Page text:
Conquerability: Moderate. No national army, but there are tons of security guards with huge guns. Most of them seem to like us, though, so we may be able to co opt them. Experimental data will be available 2009.
Dangerosability: Disappointingly low. We insured our stuff and got pacsafes, and never had to use them. Even the weird old guy we met in the airport said that Colon was safe. The closest we got to danger was going to a bad area and having tons of locals helpfully guide us away.
Times we rocked the scene at karaoke: 3.
Vegan meals eaten: 106
Unusual Crossfit Locations: Children's playground, parking lot, patch of grass between the street and sidewalk on Via Espana, park at night, tropical island paradise.
Prostitute Proposition Watch: 2 prostis and one pimp. No offers on our sweet bodies.
Average Time Tynan woke up: 1:30pm
Average Time per day Todd spends washing his hands: 90 minutes (estimate)
Major canals visited: 1
Most severe injury sustained: Todd got a small cut that he thought was a huge splinter.
Quality of freshly squeezed juice: A+ (when pulp is requested) A- (default no pulp configuration)
Overall awesome quotient: 14,815
We've been in Panama for two days now, but it seems like weeks. There's obviously still TONS to explore around the city, but I'm already comfortable here and it even feels a bit familiar.
First of all, I love it. For me it has the ideal balance between chaos and structure. It's very safe... people are at least as friendly as they are in the US, if not moreso. They go out of their way to help us and put up with our mediocre Spanish. Our hotel right now isn't in a great area (though not a bad one either), and I feel totally safe walking a few blocks to go to a diner.
Even though it's safe, there don't seem to be a lot of minor enforced rules. Taxi drivers ignore speed limits and stop signs. The drinking and gambling age is 18, but I've heard even that's not enforced. You don't get the feeling that you're being overprotected or treated like a child.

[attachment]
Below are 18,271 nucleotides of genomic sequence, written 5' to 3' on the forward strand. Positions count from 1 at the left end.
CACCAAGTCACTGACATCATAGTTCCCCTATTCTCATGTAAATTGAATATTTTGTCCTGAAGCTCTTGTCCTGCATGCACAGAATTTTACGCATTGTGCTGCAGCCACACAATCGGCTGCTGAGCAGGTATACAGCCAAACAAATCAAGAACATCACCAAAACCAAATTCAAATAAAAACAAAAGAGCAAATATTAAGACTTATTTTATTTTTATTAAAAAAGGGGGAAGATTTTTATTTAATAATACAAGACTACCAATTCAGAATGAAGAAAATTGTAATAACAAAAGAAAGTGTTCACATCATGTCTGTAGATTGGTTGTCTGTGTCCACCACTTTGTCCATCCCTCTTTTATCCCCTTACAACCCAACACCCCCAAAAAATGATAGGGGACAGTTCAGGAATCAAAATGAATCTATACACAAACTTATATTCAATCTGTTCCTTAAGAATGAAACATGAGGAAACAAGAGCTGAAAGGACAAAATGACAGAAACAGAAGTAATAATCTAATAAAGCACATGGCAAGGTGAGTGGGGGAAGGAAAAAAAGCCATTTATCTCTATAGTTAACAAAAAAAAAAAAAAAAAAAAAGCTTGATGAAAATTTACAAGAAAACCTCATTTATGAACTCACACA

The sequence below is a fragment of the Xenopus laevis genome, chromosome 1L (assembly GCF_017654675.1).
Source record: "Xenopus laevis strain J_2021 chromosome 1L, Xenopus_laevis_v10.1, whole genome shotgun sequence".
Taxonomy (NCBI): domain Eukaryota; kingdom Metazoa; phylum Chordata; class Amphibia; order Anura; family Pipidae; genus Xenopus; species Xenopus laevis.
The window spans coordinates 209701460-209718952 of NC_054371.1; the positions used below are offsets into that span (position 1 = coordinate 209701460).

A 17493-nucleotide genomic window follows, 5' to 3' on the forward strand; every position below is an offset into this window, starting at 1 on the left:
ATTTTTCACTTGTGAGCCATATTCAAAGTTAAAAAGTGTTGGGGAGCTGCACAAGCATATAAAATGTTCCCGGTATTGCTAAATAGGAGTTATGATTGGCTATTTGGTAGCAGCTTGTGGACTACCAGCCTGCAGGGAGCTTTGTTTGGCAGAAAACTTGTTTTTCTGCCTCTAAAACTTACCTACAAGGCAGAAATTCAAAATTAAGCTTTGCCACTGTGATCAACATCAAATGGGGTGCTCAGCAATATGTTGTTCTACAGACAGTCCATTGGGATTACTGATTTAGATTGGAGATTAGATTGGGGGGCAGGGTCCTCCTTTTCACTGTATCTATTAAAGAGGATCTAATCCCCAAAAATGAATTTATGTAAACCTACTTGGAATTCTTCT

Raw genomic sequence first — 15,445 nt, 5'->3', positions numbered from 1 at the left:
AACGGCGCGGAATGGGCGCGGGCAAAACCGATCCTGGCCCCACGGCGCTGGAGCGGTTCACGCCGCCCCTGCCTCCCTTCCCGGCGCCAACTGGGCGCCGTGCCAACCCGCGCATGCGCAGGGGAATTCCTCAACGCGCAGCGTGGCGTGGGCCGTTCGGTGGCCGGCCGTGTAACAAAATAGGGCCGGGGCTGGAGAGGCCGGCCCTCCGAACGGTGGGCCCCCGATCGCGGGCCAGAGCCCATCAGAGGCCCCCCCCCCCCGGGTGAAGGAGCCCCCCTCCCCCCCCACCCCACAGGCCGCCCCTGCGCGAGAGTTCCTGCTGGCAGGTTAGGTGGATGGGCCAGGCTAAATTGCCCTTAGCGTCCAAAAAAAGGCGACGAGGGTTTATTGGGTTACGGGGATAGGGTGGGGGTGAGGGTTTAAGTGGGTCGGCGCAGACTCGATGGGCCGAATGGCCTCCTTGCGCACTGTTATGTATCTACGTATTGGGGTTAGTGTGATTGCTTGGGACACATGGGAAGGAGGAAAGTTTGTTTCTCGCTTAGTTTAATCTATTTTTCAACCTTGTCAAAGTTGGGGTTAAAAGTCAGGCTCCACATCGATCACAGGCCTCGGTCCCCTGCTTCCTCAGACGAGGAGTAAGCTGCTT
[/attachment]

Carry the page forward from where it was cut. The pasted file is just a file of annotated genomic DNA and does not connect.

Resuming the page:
The food has been MUCH better than expected. There are several vegetarian cafeterias that we've found already which are incredibly good and cheap. The one we visited tonight was owned by a very friendly Chinese couple (have you ever heard Chinese people speak Spanish?). There were maybe forty different dishes they had, and a serving of any one was only fifty cents. I asked for orange juice without sugar (most fruit drinks here have sugar) and they fresh squeezed it for me for only $1!
I used to play a ton of video games. Not like “a lot”of video games, I’m talking a shit ton of video games. Most of the times I played RPGs, (role-playing games, or games where you level up your character and otherwise make choices about their “development”) some, but not many, RTS’s (real time strategy, games where everything happens in real time and actions have to be constantly inputted and strategies revised on the fly. Command and Conquer anyone?) and a handful of just action/adventure games.
Note: This post is divided into two sections, first my story regarding video games and then what I learned from them, feel free to skip.
First I want to break some misconceptions about video games and gamers in general. For one they aren’t all fat, nerdy and awkward. In fact some of the coolest, chillest people I know play video games. A lot of them just do it to relax and escape, others just love to pour hours upon hours watching their characters advance. Some are “achievement whores” or gamers that spend all their time chasing numbers. Some are min-maxers, or people who through excel spreadsheets, repetitive testing and brainstorming determine what the “most effective” way to play the game is (something usually the developers only know unless they divulge a lot of information). Regardless in all these sub types I’ve met tons of people who are genuinely cool, laid-back individuals.
In almost all games I’ve played of every genre I’ve met people interested in different facets of the game. Some people like to focus more on the economy of the game and the ways the markets work. Some spend hours trying to make their character perfect, detailing every relevant piece of information and plugging it into various spreadsheets. Some focus almost solely on player-versus-player aspects and spend their time practicing in teams in order to outcompete. There is something for everybody.